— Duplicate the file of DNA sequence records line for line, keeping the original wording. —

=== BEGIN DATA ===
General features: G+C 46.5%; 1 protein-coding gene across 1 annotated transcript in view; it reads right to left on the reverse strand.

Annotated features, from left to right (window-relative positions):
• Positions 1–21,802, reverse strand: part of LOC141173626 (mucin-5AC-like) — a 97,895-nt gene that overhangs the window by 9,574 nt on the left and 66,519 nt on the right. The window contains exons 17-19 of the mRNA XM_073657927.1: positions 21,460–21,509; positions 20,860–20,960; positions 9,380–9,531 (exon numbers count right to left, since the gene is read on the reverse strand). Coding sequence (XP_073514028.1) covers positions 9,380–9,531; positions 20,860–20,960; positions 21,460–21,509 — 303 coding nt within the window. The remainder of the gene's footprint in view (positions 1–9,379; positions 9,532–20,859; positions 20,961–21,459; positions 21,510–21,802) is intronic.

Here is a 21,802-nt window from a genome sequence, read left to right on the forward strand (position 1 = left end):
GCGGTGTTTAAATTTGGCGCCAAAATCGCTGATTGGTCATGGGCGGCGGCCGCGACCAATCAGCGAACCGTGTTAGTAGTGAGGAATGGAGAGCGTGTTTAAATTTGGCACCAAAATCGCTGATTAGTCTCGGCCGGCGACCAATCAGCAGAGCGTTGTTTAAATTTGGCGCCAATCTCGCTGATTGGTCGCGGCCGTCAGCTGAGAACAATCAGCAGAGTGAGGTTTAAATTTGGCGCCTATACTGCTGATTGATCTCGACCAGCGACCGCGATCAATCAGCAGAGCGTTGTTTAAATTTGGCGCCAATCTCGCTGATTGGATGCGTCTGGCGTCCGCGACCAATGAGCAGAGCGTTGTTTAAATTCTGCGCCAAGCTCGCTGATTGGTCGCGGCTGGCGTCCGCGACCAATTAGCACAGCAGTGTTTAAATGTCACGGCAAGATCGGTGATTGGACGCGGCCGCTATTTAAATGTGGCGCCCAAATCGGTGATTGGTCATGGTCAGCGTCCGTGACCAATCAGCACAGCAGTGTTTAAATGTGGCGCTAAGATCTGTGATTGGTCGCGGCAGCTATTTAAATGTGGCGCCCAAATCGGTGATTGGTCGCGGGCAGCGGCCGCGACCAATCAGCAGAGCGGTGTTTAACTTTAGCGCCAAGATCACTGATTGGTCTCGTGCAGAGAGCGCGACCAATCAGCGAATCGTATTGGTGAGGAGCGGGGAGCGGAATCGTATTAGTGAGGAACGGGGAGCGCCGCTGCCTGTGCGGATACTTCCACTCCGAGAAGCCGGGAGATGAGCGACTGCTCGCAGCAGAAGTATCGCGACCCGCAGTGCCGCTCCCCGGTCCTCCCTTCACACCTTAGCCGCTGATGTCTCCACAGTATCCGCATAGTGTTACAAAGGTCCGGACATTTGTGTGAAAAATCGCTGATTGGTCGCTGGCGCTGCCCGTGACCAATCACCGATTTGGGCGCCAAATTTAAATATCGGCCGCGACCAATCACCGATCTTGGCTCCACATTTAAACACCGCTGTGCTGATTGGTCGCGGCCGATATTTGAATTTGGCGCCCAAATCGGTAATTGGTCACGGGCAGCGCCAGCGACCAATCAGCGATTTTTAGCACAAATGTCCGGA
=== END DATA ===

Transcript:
General features: G+C 46.5%; 1 protein-coding gene across 1 annotated transcript in view; it reads right to left on the reverse strand.

Annotated features, from left to right (window-relative positions):
• Positions 1–21,802, reverse strand: part of LOC141173626 (mucin-5AC-like) — a 97,895-nt gene that overhangs the window by 9,574 nt on the left and 66,519 nt on the right. The window contains exons 17-19 of the mRNA XM_073657927.1: positions 21,460–21,509; positions 20,860–20,960; positions 9,380–9,531 (exon numbers count right to left, since the gene is read on the reverse strand). Coding sequence (XP_073514028.1) covers positions 9,380–9,531; positions 20,860–20,960; positions 21,460–21,509 — 303 coding nt within the window. The remainder of the gene's footprint in view (positions 1–9,379; positions 9,532–20,859; positions 20,961–21,459; positions 21,510–21,802) is intronic.

Here is a 21,802-nt window from a genome sequence, read left to right on the forward strand (position 1 = left end):
GCGGTGTTTAAATTTGGCGCCAAAATCGCTGATTGGTCATGGGCGGCGGCCGCGACCAATCAGCGAACCGTGTTAGTAGTGAGGAATGGAGAGCGTGTTTAAATTTGGCACCAAAATCGCTGATTAGTCTCGGCCGGCGACCAATCAGCAGAGCGTTGTTTAAATTTGGCGCCAATCTCGCTGATTGGTCGCGGCCGTCAGCTGAGAACAATCAGCAGAGTGAGGTTTAAATTTGGCGCCTATACTGCTGATTGATCTCGACCAGCGACCGCGATCAATCAGCAGAGCGTTGTTTAAATTTGGCGCCAATCTCGCTGATTGGATGCGTCTGGCGTCCGCGACCAATGAGCAGAGCGTTGTTTAAATTCTGCGCCAAGCTCGCTGATTGGTCGCGGCTGGCGTCCGCGACCAATTAGCACAGCAGTGTTTAAATGTCACGGCAAGATCGGTGATTGGACGCGGCCGCTATTTAAATGTGGCGCCCAAATCGGTGATTGGTCATGGTCAGCGTCCGTGACCAATCAGCACAGCAGTGTTTAAATGTGGCGCTAAGATCTGTGATTGGTCGCGGCAGCTATTTAAATGTGGCGCCCAAATCGGTGATTGGTCGCGGGCAGCGGCCGCGACCAATCAGCAGAGCGGTGTTTAACTTTAGCGCCAAGATCACTGATTGGTCTCGTGCAGAGAGCGCGACCAATCAGCGAATCGTATTGGTGAGGAGCGGGGAGCGGAATCGTATTAGTGAGGAACGGGGAGCGCCGCTGCCTGTGCGGATACTTCCACTCCGAGAAGCCGGGAGATGAGCGACTGCTCGCAGCAGAAGTATCGCGACCCGCAGTGCCGCTCCCCGGTCCTCCCTTCACACCTTAGCCGCTGATGTCTCCACAGTATCCGCATAGTGTTACAAAGGTCCGGACATTTGTGTGAAAAATCGCTGATTGGTCGCTGGCGCTGCCCGTGACCAATCACCGATTTGGGCGCCAAATTTAAATATCGGCCGCGACCAATCACCGATCTTGGCTCCACATTTAAACACCGCTGTGCTGATTGGTCGCGGCCGATATTTGAATTTGGCGCCCAAATCGGTAATTGGTCACGGGCAGCGCCAGCGACCAATCAGCGATTTTTAGCACAAATGTCCGGA